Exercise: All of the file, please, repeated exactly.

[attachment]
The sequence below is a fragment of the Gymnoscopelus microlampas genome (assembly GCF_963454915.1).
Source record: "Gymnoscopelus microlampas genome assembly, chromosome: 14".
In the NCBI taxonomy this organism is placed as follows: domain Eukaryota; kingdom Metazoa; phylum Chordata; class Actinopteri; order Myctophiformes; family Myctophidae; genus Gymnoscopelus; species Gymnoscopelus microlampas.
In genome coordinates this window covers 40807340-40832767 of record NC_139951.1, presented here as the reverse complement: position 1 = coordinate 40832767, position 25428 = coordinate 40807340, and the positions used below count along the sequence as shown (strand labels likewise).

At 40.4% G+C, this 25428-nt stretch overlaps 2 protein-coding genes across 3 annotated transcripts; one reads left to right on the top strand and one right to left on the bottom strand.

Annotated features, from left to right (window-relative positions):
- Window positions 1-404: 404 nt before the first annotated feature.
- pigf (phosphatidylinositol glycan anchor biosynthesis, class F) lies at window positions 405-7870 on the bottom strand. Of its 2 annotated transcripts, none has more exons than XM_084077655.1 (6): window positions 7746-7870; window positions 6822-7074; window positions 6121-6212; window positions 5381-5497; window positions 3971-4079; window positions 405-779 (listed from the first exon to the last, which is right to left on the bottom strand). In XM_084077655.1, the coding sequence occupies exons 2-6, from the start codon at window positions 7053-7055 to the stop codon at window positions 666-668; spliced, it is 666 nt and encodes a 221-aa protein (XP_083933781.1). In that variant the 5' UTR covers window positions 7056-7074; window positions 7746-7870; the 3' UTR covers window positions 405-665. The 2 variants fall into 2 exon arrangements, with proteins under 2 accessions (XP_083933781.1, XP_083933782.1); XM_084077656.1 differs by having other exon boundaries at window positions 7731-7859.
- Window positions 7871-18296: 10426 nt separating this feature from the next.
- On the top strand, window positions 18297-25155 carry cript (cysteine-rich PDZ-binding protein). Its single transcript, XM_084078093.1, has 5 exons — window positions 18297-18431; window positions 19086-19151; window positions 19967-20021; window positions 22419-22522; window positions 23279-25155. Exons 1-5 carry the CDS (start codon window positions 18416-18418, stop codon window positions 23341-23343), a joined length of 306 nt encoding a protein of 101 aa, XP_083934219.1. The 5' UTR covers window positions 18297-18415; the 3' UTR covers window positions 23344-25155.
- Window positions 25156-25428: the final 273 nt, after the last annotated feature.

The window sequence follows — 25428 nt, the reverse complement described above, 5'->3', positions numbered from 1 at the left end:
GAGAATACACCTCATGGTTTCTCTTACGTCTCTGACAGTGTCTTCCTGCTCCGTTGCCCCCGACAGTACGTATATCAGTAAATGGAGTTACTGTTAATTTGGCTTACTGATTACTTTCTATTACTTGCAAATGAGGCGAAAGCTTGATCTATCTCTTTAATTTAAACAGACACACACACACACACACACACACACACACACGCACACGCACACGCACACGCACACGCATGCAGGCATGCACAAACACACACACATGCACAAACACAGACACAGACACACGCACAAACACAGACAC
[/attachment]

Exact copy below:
The sequence below is a fragment of the Gymnoscopelus microlampas genome (assembly GCF_963454915.1).
Source record: "Gymnoscopelus microlampas genome assembly, chromosome: 14".
In the NCBI taxonomy this organism is placed as follows: domain Eukaryota; kingdom Metazoa; phylum Chordata; class Actinopteri; order Myctophiformes; family Myctophidae; genus Gymnoscopelus; species Gymnoscopelus microlampas.
In genome coordinates this window covers 40807340-40832767 of record NC_139951.1, presented here as the reverse complement: position 1 = coordinate 40832767, position 25428 = coordinate 40807340, and the positions used below count along the sequence as shown (strand labels likewise).

At 40.4% G+C, this 25428-nt stretch overlaps 2 protein-coding genes across 3 annotated transcripts; one reads left to right on the top strand and one right to left on the bottom strand.

Annotated features, from left to right (window-relative positions):
- Window positions 1-404: 404 nt before the first annotated feature.
- pigf (phosphatidylinositol glycan anchor biosynthesis, class F) lies at window positions 405-7870 on the bottom strand. Of its 2 annotated transcripts, none has more exons than XM_084077655.1 (6): window positions 7746-7870; window positions 6822-7074; window positions 6121-6212; window positions 5381-5497; window positions 3971-4079; window positions 405-779 (listed from the first exon to the last, which is right to left on the bottom strand). In XM_084077655.1, the coding sequence occupies exons 2-6, from the start codon at window positions 7053-7055 to the stop codon at window positions 666-668; spliced, it is 666 nt and encodes a 221-aa protein (XP_083933781.1). In that variant the 5' UTR covers window positions 7056-7074; window positions 7746-7870; the 3' UTR covers window positions 405-665. The 2 variants fall into 2 exon arrangements, with proteins under 2 accessions (XP_083933781.1, XP_083933782.1); XM_084077656.1 differs by having other exon boundaries at window positions 7731-7859.
- Window positions 7871-18296: 10426 nt separating this feature from the next.
- On the top strand, window positions 18297-25155 carry cript (cysteine-rich PDZ-binding protein). Its single transcript, XM_084078093.1, has 5 exons — window positions 18297-18431; window positions 19086-19151; window positions 19967-20021; window positions 22419-22522; window positions 23279-25155. Exons 1-5 carry the CDS (start codon window positions 18416-18418, stop codon window positions 23341-23343), a joined length of 306 nt encoding a protein of 101 aa, XP_083934219.1. The 5' UTR covers window positions 18297-18415; the 3' UTR covers window positions 23344-25155.
- Window positions 25156-25428: the final 273 nt, after the last annotated feature.

The window sequence follows — 25428 nt, the reverse complement described above, 5'->3', positions numbered from 1 at the left end:
GAGAATACACCTCATGGTTTCTCTTACGTCTCTGACAGTGTCTTCCTGCTCCGTTGCCCCCGACAGTACGTATATCAGTAAATGGAGTTACTGTTAATTTGGCTTACTGATTACTTTCTATTACTTGCAAATGAGGCGAAAGCTTGATCTATCTCTTTAATTTAAACAGACACACACACACACACACACACACACACACACGCACACGCACACGCACACGCACACGCATGCAGGCATGCACAAACACACACACATGCACAAACACAGACACAGACACACGCACAAACACAGACAC